Very few companies doing business in California missed the news recently that a San Francisco jury ordered Tesla, the electric car manufacturer, to pay $137 million to a Black former elevator operator who had worked at the company for less than a year before he quit his job due to alleged racial harassment in the workplace.

Sizeable verdicts like this from California juries are not that unusual these days – and, in fact, they’re becoming even more commonplace. In the past nine years, California juries have ordered employers to pay scores of multi-million dollar verdicts. One prominent employee-side lawyer boasts “half a billion in verdicts & settlements” and lists multiple favorable verdicts on behalf of employees in the tens of millions of dollars.

We have summarized here more than two dozen VERY LARGE California jury verdicts in employment cases from the past 9 years. They range between $2.2 million to more than $186 million (in San Diego against AutoZone) – without a doubt the highest single-plaintiff employee verdict in recorded history.  Not all of these verdicts survived appeal or post-trial motions, but they do suggest a disturbing pattern that should concern any California employer.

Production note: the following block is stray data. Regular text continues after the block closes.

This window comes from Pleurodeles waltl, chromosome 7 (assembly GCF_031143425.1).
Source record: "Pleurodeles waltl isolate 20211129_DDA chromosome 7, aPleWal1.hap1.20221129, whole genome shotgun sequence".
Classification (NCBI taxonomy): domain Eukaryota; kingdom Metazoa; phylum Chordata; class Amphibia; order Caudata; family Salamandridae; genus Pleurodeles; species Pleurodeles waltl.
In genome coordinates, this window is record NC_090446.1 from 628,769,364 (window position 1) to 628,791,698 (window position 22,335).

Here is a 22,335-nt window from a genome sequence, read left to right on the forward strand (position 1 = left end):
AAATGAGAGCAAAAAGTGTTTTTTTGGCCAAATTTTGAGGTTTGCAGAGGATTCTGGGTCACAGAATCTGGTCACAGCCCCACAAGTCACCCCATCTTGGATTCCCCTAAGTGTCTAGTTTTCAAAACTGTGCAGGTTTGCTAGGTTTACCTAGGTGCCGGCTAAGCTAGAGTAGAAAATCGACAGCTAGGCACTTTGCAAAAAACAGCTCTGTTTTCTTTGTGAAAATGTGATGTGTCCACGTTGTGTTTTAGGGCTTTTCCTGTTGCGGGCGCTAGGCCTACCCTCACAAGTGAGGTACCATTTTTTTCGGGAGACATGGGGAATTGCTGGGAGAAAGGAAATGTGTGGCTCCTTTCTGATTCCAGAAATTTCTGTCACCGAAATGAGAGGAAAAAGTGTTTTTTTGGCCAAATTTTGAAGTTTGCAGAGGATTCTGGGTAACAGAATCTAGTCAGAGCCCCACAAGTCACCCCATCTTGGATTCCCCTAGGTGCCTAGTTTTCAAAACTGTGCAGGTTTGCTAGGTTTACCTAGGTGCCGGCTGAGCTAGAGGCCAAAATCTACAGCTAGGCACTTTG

Because of the inherent risks of litigating employment cases before California juries, many employers have tried to insulate themselves against catastrophe by requesting that employees and applicants sign arbitration agreements. The benefits of arbitration agreements are well known, but in the wake of a recent opinion from the Ninth Circuit Court of Appeals, that option, too, is imperiled in California.

It’s no surprise that many employers are fleeing California altogether, finding the costs of living and doing business here outweigh the benefits.  Just days after the $137 million verdict against his company, Elon Musk announced that Tesla will be relocating its headquarters from California to Austin, Texas. And, according to a study by the Hoover Institution, 272 companies moved their headquarters to other states during the period from January 1, 2018 through June 30, 2021.

Like Tesla, these companies (some of which have been in the Golden State for decades) are relocating to the more business-friendly states of Texas, Arizona, and Nevada where the cost of living for employees is significantly lower.